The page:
How are ferrous scrap futures contracts settled?
The contract, available for trading on CME Globex for submission for clearing through CME ClearPort, is financially settled against AMM’s U.S. Midwest Ferrous Scrap Index. The first CME Group product based on AMM’s price assessment services is designed to offer risk management for the steel industry based on market data from AMM.

Who is CME Group?
As the world’s leading and most diverse derivatives marketplace, CME Group is where market players attempt to manage risk. CME Group exchanges offer a range of global benchmark products across all major asset classes, including futures and options based on interest rates, equity indices, foreign exchange, energy, agricultural commodities, metals, weather and real estate. CME Group operates its CME Globex electronic trading platform and trading facilities in New York and Chicago.

What is hedging, and is it helpful?
Hedging is about decreasing or transferring risk. It can help any business that needs to reduce its exposure to adverse and unpredictable price movements. It is a risk management strategy used to limit or offset the probability of loss from fluctuations in the prices of commodities, currencies or securities. Hedging employs various techniques, but basically involves taking equal and opposite positions in two different markets, such as cash and futures markets. Many steel mills already hedge currencies and energy sources, and others hedge some or all of their raw material purchases. The possibility of hedging is open to all in the industry: brokers, dealers, mills, traders, end-users and others.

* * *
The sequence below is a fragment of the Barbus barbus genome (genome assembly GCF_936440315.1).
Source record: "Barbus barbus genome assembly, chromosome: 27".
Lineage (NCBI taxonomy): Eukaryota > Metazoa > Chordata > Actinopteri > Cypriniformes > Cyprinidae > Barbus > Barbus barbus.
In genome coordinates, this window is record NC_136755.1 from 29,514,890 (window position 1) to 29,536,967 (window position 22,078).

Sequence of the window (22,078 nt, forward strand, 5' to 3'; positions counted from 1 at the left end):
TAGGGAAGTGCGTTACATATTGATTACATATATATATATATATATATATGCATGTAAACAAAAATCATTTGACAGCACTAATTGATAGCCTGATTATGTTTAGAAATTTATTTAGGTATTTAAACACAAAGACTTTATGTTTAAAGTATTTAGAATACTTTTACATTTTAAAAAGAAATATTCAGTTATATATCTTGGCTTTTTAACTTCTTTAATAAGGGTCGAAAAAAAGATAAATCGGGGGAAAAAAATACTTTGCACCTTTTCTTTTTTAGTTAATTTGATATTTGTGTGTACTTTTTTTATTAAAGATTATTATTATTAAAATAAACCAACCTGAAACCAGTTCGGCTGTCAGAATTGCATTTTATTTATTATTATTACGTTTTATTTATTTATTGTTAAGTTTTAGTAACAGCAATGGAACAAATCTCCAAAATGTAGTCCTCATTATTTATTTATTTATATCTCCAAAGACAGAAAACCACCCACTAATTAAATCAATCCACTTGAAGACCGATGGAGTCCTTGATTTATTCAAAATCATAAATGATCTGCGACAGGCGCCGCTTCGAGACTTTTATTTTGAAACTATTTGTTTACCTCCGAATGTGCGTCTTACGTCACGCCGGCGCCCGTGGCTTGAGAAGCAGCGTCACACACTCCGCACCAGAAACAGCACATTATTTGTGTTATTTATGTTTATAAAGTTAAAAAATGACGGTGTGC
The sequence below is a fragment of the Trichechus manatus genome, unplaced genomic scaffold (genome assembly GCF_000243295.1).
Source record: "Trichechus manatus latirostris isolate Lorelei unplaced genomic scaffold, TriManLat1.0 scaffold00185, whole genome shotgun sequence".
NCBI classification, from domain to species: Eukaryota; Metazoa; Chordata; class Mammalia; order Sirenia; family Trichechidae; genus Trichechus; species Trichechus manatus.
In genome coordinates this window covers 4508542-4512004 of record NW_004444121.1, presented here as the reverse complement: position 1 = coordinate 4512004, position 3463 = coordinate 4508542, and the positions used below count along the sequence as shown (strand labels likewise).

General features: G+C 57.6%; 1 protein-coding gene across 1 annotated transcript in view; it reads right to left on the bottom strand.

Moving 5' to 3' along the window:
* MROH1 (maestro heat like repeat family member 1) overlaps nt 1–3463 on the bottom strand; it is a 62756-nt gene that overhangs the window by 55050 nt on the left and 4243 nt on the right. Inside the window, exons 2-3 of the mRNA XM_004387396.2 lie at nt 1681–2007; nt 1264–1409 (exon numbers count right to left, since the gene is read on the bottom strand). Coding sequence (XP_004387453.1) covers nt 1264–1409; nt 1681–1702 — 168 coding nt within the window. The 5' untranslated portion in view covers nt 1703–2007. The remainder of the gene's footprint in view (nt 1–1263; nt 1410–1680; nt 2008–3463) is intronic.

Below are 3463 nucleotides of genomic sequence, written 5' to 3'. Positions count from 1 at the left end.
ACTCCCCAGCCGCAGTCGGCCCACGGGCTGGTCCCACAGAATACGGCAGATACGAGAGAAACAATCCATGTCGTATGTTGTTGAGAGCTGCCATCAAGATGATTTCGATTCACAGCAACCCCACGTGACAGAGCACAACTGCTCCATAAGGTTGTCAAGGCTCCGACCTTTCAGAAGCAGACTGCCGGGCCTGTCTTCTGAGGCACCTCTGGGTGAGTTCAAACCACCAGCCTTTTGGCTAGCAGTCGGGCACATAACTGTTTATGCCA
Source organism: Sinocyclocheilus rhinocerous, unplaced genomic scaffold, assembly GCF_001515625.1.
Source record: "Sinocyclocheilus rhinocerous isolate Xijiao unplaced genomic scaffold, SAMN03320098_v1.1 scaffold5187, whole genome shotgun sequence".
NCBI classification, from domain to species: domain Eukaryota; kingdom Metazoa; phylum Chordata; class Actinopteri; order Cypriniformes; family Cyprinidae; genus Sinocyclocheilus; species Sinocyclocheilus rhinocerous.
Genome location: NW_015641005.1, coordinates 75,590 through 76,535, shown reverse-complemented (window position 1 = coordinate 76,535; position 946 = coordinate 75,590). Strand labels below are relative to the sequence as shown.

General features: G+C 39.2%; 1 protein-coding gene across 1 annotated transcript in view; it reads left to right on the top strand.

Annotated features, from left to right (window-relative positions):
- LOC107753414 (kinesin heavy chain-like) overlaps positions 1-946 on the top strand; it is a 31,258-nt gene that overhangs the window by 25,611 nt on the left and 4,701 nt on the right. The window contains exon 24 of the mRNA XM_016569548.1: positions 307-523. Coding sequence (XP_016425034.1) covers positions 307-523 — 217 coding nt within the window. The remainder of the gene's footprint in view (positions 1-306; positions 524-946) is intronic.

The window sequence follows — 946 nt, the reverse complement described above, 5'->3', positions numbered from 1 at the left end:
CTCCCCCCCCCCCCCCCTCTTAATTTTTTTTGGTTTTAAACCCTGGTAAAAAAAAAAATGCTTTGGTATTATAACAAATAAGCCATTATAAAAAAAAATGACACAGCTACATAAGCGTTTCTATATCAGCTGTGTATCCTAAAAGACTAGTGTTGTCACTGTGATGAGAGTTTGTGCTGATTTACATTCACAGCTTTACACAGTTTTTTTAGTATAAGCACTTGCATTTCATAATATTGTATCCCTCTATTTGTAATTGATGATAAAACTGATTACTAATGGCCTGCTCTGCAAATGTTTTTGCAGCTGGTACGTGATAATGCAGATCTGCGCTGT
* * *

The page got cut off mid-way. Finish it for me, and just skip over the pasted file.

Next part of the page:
Why scrap futures now?
When CME Group added the first ferrous scrap futures contract available to the North American steel industry to its product suite on the Nymex exchange, it was a reaction to volatility in the ferrous scrap market. The U.S. Midwest scrap futures contract has the potential to do for steel raw material prices what West Texas Intermediate futures contracts have been for oil--a global benchmark and liquid product that can help the industry manage volatility. The global economy shifted the dynamics of business, creating a need for such a contract to help mitigate exposure to wild fluctuations prevalent in the scrap and steel industries. “Volatility is here to stay and globalization is inevitable,” Chang said.

What is AMM U.S. Midwest Ferrous Scrap Index?